White House spokesman Jen Psaki began her briefing on January 20 with “happy anniversary.” Of the many people thinking to themselves, “Do we really have three more years of this?” chief among them were those who worry about America’s position in a dangerous world.
Today, Russia dominates world news at the expense of feckless Joe Biden, but the full story of the last year is one of far more comprehensive national decline on the world stage.
Topping the list is Biden’s stunning loss in Afghanistan, which was the biggest blow to American power since at least the fall of Saigon to communists in 1975. However, the year also included Biden and his aides repeatedly begging the Islamist regime that runs Iran for a nuclear deal. Like the last such deal in the Obama-Biden administration, a new one is certain to enshrine rather than abolish the mullah’s nuclear weapons program. Biden is already letting Iran get away with selling oil to China.
Biden took other steps to make Islamism great again. Early in his first year, he gave money and political encouragement to the Palestinians, whose Iranian-backed Hamas overlords launched a missile war on Israel. Biden hasn’t provided for restocking the weapons Israel expended to defend itself.
Biden browbeat Saudi Arabia and other Arabian Gulf states to be nicer to Iranian-backed Houthi insurgents in Yemen, who just responded with a deadly missile attack on oil facilities in the United Arab Emirates.
Most dangerously, Biden has been weak on China. He said we would come to Taiwan’s defense if China attacked that nation. But if Beijing believed that promise, it would have made a much bigger stink. Instead, China looks at the U.S. military, unable to win a war but with leaders who want to explore “white rage,” sees the U.S. Navy and other branches of the armed services shrinking in the Western Pacific, and happily bides its time.
When asked by a reporter if he would press the question of whether China created Covid-19, Biden just grinned, implying that addressing Beijing’s culpability in the deaths of nearly 900,000 Americans was beneath him and an impediment to discussing things like climate change.
China’s friends who run North Korea are back to testing ballistic missiles, the best of which can hit the United States.
Contrast this situation under former President Donald Trump, especially by his last year before Biden. Trump had put tariffs on about half of the items we import from China and enacted strict export controls on the most sophisticated semiconductors made with U.S. technology—a fundamental shift from the previous decades in which our elite thought communist-run China would become a partner.
North Korea was at the negotiating table and had stopped testing nuclear weapons and long-range missiles.
Trump achieved historic peace between Israel and several Arab states, unifying the region against the terrorism-exporting Iranian regime.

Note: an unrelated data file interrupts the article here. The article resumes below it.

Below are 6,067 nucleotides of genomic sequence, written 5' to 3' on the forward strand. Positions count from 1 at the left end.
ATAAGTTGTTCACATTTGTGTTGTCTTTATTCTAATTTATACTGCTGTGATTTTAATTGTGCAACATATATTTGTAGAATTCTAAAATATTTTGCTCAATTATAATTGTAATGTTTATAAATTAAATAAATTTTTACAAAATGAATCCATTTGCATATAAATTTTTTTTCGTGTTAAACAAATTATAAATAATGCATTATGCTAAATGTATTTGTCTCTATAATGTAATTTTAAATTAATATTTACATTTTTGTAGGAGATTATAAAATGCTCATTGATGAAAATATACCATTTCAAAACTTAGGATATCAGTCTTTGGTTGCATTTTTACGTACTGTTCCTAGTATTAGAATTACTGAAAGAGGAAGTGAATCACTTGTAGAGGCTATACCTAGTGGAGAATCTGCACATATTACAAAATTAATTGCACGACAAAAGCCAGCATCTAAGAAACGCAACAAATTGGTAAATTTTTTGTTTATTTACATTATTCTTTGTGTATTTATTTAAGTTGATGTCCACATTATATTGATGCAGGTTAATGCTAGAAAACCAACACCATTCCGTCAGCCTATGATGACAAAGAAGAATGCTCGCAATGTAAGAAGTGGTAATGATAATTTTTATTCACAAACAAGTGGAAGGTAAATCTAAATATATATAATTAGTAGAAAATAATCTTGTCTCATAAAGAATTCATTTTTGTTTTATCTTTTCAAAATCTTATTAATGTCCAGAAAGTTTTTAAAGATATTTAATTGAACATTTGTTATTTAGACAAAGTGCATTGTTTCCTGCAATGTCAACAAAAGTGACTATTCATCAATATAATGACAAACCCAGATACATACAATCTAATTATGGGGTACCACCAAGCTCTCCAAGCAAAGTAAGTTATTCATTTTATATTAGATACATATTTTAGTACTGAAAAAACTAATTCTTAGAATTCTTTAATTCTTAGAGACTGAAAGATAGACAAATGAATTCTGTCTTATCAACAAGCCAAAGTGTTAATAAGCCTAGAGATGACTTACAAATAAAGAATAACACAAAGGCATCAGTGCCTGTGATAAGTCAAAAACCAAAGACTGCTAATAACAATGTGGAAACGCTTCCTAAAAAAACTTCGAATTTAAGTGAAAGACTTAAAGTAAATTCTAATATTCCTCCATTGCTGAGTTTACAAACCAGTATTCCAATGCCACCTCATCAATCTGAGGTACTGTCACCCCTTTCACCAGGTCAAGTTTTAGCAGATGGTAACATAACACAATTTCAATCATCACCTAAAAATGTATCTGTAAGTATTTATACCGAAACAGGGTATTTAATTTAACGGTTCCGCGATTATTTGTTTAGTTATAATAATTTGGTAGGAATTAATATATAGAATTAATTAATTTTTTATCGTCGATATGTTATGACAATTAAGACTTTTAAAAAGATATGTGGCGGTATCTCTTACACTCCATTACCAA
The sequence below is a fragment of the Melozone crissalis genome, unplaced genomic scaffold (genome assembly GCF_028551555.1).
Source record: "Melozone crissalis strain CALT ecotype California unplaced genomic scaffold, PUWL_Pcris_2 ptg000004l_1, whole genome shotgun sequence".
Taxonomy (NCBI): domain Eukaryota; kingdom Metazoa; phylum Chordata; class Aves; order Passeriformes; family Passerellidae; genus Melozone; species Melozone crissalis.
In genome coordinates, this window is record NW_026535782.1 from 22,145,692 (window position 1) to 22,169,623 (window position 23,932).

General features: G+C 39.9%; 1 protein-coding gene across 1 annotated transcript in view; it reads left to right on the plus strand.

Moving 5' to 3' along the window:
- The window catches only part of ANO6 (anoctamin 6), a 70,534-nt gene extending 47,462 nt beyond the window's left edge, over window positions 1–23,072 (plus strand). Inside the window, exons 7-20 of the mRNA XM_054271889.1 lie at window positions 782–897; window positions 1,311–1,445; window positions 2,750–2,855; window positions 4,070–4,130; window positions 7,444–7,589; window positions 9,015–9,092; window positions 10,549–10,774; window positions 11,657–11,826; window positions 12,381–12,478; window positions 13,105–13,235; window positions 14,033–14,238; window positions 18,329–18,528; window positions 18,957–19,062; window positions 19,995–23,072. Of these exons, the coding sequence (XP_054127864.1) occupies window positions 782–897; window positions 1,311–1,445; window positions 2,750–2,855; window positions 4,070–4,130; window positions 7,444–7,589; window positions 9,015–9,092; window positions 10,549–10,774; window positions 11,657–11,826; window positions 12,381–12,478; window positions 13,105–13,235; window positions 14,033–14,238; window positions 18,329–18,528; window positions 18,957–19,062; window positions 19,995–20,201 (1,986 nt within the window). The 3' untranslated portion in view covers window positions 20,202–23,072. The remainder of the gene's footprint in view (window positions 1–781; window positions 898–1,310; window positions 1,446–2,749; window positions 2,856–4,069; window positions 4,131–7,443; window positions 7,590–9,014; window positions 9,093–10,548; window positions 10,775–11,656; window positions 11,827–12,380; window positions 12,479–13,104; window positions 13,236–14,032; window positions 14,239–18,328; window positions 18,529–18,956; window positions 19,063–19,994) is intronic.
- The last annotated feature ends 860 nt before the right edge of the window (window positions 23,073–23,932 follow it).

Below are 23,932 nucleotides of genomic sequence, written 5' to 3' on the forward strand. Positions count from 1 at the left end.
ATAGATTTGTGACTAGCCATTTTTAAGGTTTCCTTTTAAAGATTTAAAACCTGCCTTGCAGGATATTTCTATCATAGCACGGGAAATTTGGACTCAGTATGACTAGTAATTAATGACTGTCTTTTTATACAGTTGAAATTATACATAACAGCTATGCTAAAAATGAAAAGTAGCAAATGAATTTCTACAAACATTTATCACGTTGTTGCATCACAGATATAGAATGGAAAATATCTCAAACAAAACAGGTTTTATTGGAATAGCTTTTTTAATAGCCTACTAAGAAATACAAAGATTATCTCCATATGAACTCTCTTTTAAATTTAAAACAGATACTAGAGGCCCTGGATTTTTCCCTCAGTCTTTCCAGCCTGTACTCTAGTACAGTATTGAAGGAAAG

While the improved relations with Moscow that Trump desired were made impossible by the hysteria surrounding the Russia collusion hoax, Russian president Vladimir Putin undertook none of the provocations against Ukraine that have occurred under weak Biden.
Trump accomplished all of this without acceding to the national security establishment’s desire to get into more wars in the Middle East or elsewhere.
At the heart of these accomplishments was better leadership at the end of the Trump administration, especially Robert O’Brien in the role of national security advisor and Mike Pompeo as secretary of state.
O’Brien was Trump’s fourth advisor, following a string of disappointing choices. He took a view that was unfortunately rare in the Trump administration: that his job was to implement the president’s views and agenda, not stymie them in order to calm the foreign policy establishment.
This achievement was all the more remarkable given that O’Brien inherited a national security staff at the White House saturated with bureaucrats promoting their own agenda. Examples included Fiona Hill, the British-accented Europe expert who opposed Trump’s attempts to deal with Putin and later testified against him in the sham impeachment; and Alexander Vindman, the Ukrainian-born army officer who outrageously said that policy was established by the “inter-agency process” rather than set by the president whom we elect.
Pompeo faced similar challenges at the State Department. He also outmaneuvered bureaucrats working against the president by ignoring them and pulling important issues directly in the secretary’s suite.
Neither men, nor Trump, ever had the benefit of a cooperative Pentagon. Trump’s first secretary of defense, Jim Mattis, was an enthusiast for the fighting in Middle East backwaters that Trump wanted to curtail. His second, Mike Esper, was dominated by generals who opposed Trump politically. Trump’s White House had to work around the Pentagon to get the results the president wanted.
Unfortunately, under Biden, the foreign policy establishment is back in charge. The results are now obvious after just one year. We have been humiliated and are suffering the consequences of American decline—with three full years left to go. Let’s hope the next administration looks more like the last year of Trump than the first year of Biden.
Christian Whiton was a State Department senior advisor in the Trump and Bush administrations. He is a senior fellow at the Center for the National Interest and edits “Super Macro” on Substack.